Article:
Reading Alert: Forest Gander 3/22 @6PM

In Reading Alerts on February 20, 2018 at 2:32 pm

Felix & the Center for Culture, History, and the Environment present….


Poet & Essayist Forrest Gander

Thursday, 3/22 at 6PM

A Room of One’s Own bookstore
315 W. Gorham St.

This event is free and open to the public. This event is thanks to the generous sponsorship of the UW-Madison English department, the Anonymous Fund, and the Center for Culture, History, and the Environment at the Nelson Insititute (CHE).

Guest Biography:


The celebrated Forrest Gander, a writer, translator and editor of several anthologies of writing from Spain and Mexico, is known for the richness of his language and his undaunted lyric passion. He is the author of more than a dozen books, including collaborations with notable artists and photographers.

Concerned with the way we are revised and translated in encounters with the foreign, his wide-ranging poetry volume Core Samples from the World (2011)—a collaboration studded with the work of three great photographers, Graciela Iturbide, Raymond Meeks, and Lucas Foglia—was a finalist for the Pulitzer Prize and the National Book Critics Circle Award. Other poetry collections include Eye Against Eye, with photographs by Sally Mann; Torn Awake; and Science & Steepleflower. His next collection of poetry, Be With, is forthcoming in May of 2018. He is the author of the essay collection Faithful Existence: Reading, Memory & Transcendence. Other essays have appeared in The Nation, The Boston Review, the New York Times Book Review, and more.

Gander’s two novels are the gemlike debut As A Friend (2008) and The Trace (2014). In As A Friend, he explores the valences of friendship: eroticism, jealousy, emulation, compassion, betrayal, and loyalty. Jeanette Winterson, in her New York Times review, wrote “In this strange and beautiful novel as in life, love is part of what is sacred. Through love we get a chance to see past our own boundaries — not only into the life of another, but to the edge of life too: the last step off the seeming-solid into the weightlessness of death, its free form.” The Trace is a poetic novel about a couple journeying through Mexico, recovering from a world shattered when the car breaks down in the middle of the Chihuahua Desert. Jason Diamond calls the novel a “gorgeous portrait of what some people will do to come to grips with tragedy.”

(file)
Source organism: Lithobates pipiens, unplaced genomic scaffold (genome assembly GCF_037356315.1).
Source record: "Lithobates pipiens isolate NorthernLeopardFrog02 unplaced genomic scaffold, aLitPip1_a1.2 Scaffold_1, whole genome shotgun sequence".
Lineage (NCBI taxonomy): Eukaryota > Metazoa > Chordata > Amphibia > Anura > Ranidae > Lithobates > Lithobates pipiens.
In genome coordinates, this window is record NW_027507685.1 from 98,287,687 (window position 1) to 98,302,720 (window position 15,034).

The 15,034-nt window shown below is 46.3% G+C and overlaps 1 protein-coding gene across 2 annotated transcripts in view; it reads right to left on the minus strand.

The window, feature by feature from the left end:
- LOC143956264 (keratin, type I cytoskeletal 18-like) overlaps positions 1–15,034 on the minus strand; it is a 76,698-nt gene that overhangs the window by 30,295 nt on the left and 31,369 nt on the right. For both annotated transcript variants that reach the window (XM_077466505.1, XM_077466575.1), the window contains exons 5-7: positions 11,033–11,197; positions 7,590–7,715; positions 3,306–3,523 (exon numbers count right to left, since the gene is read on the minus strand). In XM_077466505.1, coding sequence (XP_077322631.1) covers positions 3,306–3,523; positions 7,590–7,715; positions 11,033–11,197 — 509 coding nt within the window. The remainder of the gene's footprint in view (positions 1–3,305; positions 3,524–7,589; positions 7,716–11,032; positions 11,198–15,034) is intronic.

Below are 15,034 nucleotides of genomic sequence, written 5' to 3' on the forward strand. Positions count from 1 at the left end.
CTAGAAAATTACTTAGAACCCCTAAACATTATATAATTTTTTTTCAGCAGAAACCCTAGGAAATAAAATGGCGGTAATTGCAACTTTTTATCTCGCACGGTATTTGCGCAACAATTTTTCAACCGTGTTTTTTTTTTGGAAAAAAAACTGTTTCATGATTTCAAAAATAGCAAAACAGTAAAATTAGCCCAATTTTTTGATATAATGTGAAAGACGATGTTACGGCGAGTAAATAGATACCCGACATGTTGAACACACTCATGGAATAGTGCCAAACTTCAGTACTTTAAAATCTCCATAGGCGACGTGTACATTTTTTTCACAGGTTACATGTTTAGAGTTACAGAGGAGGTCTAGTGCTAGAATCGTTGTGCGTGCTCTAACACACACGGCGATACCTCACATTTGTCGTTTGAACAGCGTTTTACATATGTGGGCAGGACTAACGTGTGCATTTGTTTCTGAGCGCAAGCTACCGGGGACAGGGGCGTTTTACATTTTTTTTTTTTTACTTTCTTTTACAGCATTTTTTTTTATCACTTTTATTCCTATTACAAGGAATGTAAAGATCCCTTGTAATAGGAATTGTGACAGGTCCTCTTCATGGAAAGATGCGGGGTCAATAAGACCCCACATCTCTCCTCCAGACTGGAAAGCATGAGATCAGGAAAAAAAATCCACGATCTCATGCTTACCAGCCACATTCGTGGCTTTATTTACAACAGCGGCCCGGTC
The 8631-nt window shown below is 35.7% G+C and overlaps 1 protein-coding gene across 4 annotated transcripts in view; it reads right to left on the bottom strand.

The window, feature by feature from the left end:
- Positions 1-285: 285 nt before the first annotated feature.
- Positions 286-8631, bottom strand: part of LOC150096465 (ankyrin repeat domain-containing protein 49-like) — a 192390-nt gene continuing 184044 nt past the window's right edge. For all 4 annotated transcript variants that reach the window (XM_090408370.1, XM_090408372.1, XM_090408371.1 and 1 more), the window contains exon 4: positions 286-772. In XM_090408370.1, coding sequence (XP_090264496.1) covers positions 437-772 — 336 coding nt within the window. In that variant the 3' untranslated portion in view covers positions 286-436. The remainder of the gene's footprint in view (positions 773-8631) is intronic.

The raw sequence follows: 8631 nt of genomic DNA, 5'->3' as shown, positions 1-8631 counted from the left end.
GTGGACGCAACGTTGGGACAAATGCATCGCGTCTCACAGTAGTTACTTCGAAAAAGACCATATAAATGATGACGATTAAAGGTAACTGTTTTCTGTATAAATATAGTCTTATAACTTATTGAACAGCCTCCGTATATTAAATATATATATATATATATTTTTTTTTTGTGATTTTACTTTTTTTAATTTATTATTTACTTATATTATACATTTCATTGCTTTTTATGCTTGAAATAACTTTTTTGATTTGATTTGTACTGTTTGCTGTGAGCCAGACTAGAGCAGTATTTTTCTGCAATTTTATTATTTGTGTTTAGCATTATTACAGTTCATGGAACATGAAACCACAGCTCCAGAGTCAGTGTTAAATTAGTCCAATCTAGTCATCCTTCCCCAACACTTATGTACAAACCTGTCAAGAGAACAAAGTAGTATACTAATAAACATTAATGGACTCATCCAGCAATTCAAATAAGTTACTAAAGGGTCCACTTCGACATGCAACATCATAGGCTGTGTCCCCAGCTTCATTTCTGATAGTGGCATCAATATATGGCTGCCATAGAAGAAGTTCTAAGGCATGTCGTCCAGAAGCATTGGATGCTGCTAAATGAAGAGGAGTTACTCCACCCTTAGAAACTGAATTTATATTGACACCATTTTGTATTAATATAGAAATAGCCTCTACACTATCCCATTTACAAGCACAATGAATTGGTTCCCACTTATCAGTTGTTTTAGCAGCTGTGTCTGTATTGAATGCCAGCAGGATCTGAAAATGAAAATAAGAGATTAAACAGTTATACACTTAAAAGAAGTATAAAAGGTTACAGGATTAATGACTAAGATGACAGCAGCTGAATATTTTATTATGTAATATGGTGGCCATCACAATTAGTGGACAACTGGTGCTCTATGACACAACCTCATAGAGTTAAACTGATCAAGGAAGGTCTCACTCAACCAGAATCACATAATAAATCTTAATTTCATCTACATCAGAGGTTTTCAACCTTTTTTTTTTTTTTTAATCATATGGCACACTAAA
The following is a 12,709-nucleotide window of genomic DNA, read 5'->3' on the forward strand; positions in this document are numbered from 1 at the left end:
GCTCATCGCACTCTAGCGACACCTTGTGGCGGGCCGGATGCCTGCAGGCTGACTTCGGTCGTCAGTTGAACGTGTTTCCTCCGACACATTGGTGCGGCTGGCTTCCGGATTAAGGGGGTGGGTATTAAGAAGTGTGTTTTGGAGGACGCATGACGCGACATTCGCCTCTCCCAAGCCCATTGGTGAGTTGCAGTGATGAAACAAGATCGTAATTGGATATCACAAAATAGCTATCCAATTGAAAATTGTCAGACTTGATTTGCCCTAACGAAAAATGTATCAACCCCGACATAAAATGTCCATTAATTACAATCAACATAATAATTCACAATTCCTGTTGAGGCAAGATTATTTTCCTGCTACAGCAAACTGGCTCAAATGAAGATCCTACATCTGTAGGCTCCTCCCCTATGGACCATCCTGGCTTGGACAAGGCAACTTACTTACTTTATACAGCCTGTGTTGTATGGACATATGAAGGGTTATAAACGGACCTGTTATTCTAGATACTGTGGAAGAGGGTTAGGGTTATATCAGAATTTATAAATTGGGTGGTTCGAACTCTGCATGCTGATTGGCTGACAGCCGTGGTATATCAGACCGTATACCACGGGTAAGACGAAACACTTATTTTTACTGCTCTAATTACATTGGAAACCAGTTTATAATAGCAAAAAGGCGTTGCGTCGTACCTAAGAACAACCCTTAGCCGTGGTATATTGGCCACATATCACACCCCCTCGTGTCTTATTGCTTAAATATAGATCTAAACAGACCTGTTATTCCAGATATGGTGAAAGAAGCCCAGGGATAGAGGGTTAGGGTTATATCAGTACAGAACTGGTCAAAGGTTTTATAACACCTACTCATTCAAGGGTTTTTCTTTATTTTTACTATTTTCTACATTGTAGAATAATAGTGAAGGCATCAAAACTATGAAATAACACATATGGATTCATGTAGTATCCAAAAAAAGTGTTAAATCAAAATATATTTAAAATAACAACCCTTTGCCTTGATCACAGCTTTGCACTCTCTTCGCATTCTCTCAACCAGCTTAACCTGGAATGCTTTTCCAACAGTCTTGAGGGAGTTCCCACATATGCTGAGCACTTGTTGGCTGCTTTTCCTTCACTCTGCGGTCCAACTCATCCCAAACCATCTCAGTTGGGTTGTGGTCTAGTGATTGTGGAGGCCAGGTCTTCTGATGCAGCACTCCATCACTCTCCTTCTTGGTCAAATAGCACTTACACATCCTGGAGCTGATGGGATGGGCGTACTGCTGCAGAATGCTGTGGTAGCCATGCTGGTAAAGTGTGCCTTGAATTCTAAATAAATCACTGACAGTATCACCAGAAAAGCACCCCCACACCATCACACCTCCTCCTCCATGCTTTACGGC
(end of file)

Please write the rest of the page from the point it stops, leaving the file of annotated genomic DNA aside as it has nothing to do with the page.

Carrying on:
A translator of international renown, Gander’s translations include Alice, Iris, Red Horse: Selected Poems of Gozo YoshimasuThen Come Back: The Lost Poems of Pablo NerudaFungus Skull Eye Wing: Selected Poems of Alfonso D’Aquino which was longlisted for the PEN Award for Poetry in Translation; Pinholes in the Night: Essential Poems from Latin America (with Raúl Zurita); Watchword, the Villaurrutia Award-winning book by Mexican Poet Laureate Pura Lopez Colome; Spectacle & Pigsty (with Kyoko Yoshida), selected poems by contemporary Japanese poet Kiwao Nomura, which won the Best Translated Book Award for 2012; Firefly Under the Tongue: Selected Poems of Coral Bracho, which was a finalist for the PEN Translation Prize; and (with Kent Johnson) The Night by Jaime Saenz.

In 2008, Gander was named a United States Artists Rockefeller Fellow, one of 50 artists to be recognized for artistic excellence, unique artistic vision, and significant contributions to their fields. Gander is also the recipient of fellowships from the National Endowment for the Arts, the Guggenheim, Howard, Whiting, and United States Artists Foundations. He has been a Library of Congress/Witter Bynner fellow and a finalist for the Pulitzer and National Book Critics Circle awards.

Gander was a Briggs-Copeland Poet at Harvard University before becoming the A.K. Seaver Professor of Literary Arts & Comparative Literature at Brown University where he taught with his wife, the poet C.D. Wright, for more than twenty years. He lives and works now in Petaluma, California.